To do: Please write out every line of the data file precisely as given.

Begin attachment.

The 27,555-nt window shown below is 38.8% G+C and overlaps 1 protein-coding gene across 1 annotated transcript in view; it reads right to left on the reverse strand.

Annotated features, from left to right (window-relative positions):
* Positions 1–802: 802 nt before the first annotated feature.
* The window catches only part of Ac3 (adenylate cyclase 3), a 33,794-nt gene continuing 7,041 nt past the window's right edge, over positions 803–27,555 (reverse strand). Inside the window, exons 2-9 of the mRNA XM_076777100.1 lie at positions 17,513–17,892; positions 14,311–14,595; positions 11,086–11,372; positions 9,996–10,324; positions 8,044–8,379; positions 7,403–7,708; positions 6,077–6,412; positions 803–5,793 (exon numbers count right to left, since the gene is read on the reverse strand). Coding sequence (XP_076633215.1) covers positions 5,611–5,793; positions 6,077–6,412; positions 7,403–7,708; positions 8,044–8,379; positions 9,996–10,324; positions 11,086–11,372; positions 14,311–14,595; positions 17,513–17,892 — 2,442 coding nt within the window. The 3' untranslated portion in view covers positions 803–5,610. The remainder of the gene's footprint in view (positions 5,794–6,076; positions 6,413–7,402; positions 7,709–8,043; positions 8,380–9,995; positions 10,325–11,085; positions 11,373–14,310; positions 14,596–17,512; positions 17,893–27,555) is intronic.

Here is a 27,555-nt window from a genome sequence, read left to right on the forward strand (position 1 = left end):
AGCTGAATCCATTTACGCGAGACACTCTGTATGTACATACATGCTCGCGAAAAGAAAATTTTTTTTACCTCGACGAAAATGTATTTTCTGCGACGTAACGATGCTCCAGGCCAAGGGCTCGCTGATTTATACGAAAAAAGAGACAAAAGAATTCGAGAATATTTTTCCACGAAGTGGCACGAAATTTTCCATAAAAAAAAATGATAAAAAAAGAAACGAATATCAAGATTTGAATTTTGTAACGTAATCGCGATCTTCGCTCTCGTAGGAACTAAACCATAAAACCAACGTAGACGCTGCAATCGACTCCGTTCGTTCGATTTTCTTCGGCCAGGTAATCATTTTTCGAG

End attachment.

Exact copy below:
The 27,555-nt window shown below is 38.8% G+C and overlaps 1 protein-coding gene across 1 annotated transcript in view; it reads right to left on the reverse strand.

Annotated features, from left to right (window-relative positions):
* Positions 1–802: 802 nt before the first annotated feature.
* The window catches only part of Ac3 (adenylate cyclase 3), a 33,794-nt gene continuing 7,041 nt past the window's right edge, over positions 803–27,555 (reverse strand). Inside the window, exons 2-9 of the mRNA XM_076777100.1 lie at positions 17,513–17,892; positions 14,311–14,595; positions 11,086–11,372; positions 9,996–10,324; positions 8,044–8,379; positions 7,403–7,708; positions 6,077–6,412; positions 803–5,793 (exon numbers count right to left, since the gene is read on the reverse strand). Coding sequence (XP_076633215.1) covers positions 5,611–5,793; positions 6,077–6,412; positions 7,403–7,708; positions 8,044–8,379; positions 9,996–10,324; positions 11,086–11,372; positions 14,311–14,595; positions 17,513–17,892 — 2,442 coding nt within the window. The 3' untranslated portion in view covers positions 803–5,610. The remainder of the gene's footprint in view (positions 5,794–6,076; positions 6,413–7,402; positions 7,709–8,043; positions 8,380–9,995; positions 10,325–11,085; positions 11,373–14,310; positions 14,596–17,512; positions 17,893–27,555) is intronic.

Here is a 27,555-nt window from a genome sequence, read left to right on the forward strand (position 1 = left end):
AGCTGAATCCATTTACGCGAGACACTCTGTATGTACATACATGCTCGCGAAAAGAAAATTTTTTTTACCTCGACGAAAATGTATTTTCTGCGACGTAACGATGCTCCAGGCCAAGGGCTCGCTGATTTATACGAAAAAAGAGACAAAAGAATTCGAGAATATTTTTCCACGAAGTGGCACGAAATTTTCCATAAAAAAAAATGATAAAAAAAGAAACGAATATCAAGATTTGAATTTTGTAACGTAATCGCGATCTTCGCTCTCGTAGGAACTAAACCATAAAACCAACGTAGACGCTGCAATCGACTCCGTTCGTTCGATTTTCTTCGGCCAGGTAATCATTTTTCGAG